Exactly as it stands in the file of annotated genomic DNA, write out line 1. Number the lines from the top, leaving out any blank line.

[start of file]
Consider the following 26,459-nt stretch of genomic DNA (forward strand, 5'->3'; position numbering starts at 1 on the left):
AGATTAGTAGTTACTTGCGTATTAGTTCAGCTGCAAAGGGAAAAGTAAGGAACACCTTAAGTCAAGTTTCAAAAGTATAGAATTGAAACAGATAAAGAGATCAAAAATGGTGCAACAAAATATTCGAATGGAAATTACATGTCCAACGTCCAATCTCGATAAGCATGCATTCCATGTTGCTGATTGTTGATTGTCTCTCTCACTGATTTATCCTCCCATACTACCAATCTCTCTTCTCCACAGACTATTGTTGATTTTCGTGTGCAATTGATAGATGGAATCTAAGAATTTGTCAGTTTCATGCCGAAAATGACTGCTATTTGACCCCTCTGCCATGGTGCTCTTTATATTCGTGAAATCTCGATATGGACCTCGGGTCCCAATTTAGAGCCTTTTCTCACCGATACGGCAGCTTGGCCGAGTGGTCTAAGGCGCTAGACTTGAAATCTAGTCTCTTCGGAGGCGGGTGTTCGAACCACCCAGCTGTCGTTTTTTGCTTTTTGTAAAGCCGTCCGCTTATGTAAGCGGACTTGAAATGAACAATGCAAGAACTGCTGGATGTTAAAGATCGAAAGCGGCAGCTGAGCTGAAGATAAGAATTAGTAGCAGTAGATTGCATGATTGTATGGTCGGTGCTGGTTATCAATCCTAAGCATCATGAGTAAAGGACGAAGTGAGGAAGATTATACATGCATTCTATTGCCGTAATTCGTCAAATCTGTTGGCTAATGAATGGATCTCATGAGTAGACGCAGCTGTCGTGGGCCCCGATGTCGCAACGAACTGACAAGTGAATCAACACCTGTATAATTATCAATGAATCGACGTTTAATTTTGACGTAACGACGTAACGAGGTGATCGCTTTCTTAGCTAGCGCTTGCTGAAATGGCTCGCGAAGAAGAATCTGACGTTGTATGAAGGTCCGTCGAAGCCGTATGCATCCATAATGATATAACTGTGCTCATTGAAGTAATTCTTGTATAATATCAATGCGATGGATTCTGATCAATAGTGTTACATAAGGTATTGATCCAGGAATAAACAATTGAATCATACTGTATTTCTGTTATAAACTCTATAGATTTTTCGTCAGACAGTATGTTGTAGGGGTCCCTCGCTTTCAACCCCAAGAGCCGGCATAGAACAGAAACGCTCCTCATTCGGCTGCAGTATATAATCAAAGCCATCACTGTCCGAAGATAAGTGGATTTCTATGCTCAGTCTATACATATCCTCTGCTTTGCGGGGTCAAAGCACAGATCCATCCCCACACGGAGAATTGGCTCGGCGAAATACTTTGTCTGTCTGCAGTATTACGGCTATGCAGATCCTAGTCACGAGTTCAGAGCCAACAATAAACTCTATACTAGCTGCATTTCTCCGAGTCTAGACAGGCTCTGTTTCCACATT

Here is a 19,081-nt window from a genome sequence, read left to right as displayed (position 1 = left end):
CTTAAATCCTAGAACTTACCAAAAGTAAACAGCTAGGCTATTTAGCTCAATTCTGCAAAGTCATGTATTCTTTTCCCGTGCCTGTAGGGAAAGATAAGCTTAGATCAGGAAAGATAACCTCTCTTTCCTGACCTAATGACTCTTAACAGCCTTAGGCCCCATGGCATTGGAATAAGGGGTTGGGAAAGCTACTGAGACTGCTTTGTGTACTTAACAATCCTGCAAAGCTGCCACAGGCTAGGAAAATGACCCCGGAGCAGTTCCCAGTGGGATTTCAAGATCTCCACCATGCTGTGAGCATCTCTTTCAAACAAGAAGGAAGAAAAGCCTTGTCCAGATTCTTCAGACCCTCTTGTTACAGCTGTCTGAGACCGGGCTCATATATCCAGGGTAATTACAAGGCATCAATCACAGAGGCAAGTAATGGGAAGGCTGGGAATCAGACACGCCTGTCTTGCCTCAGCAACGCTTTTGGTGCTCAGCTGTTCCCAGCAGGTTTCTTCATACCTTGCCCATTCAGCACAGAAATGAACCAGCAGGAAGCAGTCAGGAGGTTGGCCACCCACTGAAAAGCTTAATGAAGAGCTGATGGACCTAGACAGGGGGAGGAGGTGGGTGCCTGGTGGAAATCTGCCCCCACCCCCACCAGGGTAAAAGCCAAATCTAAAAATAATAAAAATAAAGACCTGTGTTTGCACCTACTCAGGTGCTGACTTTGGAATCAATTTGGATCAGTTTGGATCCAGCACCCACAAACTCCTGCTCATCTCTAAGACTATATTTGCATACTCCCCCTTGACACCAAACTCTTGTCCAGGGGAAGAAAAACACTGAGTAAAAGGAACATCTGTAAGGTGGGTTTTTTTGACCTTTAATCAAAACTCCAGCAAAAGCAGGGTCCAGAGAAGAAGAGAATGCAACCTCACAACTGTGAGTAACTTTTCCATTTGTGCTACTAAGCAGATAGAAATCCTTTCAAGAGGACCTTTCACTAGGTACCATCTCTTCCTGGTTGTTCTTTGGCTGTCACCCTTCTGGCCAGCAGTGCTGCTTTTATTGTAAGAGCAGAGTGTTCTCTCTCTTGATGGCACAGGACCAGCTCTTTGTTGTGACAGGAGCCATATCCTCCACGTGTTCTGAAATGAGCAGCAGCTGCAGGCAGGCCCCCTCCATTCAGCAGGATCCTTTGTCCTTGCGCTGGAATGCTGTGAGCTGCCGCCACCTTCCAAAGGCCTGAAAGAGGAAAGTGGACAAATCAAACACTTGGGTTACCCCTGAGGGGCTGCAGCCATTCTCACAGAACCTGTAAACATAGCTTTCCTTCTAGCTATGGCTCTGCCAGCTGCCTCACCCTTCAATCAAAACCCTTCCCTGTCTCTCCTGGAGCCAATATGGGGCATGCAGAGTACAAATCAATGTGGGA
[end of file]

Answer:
Consider the following 26,459-nt stretch of genomic DNA (forward strand, 5'->3'; position numbering starts at 1 on the left):